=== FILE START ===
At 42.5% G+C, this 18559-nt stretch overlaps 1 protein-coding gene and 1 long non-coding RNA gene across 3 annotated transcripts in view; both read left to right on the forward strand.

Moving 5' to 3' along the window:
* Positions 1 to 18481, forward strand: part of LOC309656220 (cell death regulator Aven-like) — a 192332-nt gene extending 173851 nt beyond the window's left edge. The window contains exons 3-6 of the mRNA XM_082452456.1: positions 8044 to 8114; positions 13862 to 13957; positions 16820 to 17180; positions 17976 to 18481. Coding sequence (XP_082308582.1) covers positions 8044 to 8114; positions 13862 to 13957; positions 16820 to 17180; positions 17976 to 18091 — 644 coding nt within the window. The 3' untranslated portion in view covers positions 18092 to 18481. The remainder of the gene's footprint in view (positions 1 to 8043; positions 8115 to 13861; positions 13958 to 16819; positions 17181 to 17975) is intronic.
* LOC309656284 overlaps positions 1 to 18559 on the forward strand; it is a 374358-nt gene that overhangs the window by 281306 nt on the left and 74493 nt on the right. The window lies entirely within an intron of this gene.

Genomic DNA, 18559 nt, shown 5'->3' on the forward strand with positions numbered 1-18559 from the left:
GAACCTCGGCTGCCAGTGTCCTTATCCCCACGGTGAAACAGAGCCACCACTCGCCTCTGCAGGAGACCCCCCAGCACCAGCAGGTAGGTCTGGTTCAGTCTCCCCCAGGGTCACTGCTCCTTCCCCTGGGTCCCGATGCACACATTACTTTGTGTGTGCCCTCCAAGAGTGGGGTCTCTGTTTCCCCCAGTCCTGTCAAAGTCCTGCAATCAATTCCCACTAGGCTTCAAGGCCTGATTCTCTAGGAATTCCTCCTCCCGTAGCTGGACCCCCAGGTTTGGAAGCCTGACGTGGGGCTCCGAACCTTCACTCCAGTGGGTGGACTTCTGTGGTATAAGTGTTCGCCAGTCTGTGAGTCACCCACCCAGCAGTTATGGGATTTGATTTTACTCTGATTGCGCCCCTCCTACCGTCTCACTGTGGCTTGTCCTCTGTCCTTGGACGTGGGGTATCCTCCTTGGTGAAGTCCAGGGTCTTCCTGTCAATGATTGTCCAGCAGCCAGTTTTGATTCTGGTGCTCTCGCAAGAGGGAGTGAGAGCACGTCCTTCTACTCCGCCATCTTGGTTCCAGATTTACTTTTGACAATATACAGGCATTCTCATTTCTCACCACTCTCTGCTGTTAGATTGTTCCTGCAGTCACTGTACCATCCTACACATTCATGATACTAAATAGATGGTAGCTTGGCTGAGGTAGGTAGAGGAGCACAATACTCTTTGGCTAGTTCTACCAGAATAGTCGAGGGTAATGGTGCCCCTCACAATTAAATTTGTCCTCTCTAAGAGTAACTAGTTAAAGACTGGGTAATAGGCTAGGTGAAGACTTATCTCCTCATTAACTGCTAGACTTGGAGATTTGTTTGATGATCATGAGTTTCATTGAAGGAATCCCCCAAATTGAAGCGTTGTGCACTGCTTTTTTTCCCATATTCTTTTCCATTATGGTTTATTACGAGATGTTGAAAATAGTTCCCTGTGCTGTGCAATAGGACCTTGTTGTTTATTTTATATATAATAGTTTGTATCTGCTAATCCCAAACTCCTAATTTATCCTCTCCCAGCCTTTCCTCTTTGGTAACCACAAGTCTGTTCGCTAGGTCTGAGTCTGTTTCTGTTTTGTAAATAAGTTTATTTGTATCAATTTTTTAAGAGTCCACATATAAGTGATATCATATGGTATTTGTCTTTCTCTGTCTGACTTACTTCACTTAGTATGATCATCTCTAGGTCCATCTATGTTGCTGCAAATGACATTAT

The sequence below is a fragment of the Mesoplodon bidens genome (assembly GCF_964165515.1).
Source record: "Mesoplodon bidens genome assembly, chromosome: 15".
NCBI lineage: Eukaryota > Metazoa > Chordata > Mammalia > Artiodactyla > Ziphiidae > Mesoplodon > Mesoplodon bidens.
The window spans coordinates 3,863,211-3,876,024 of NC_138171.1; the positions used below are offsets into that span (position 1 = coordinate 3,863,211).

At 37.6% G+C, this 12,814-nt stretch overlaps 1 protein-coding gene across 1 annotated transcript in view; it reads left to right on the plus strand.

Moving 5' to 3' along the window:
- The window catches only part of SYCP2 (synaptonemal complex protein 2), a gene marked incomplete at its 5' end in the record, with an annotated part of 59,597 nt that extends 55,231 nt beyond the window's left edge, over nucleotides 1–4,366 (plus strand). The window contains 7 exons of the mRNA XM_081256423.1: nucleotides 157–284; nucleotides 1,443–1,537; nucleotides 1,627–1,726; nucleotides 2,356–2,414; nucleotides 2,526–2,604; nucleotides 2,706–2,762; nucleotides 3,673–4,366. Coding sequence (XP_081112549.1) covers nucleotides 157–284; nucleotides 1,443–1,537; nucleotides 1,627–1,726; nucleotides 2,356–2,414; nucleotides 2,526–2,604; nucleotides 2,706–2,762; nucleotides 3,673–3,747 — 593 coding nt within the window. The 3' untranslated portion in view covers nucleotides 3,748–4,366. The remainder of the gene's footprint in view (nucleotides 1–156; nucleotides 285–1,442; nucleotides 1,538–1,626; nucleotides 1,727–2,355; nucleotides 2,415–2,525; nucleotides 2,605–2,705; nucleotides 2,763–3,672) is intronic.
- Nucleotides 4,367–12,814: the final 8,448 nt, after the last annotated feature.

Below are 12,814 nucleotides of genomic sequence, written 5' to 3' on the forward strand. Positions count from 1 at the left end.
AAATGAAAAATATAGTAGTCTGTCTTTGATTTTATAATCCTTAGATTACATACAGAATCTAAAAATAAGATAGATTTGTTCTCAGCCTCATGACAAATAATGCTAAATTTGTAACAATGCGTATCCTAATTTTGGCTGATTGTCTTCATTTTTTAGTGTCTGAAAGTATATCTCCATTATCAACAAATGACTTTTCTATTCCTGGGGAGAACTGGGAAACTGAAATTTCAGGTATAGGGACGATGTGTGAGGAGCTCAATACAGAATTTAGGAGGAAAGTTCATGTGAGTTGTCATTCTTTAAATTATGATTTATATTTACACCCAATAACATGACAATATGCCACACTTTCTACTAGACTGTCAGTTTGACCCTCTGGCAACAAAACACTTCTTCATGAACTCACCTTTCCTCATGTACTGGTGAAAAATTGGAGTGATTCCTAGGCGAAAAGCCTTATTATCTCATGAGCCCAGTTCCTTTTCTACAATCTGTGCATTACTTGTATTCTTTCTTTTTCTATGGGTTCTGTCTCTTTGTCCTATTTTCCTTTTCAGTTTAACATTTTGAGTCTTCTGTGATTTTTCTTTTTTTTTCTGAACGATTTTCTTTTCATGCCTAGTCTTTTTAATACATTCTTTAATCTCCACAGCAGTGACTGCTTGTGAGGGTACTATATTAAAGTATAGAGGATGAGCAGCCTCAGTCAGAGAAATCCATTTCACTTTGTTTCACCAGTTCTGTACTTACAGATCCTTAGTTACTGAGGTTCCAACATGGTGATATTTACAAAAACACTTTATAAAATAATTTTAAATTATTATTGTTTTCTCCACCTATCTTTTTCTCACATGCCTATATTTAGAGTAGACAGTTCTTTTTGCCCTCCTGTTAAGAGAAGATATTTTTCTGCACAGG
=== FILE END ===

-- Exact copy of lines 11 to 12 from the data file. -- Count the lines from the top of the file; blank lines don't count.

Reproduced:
At 37.6% G+C, this 12,814-nt stretch overlaps 1 protein-coding gene across 1 annotated transcript in view; it reads left to right on the plus strand.

Moving 5' to 3' along the window: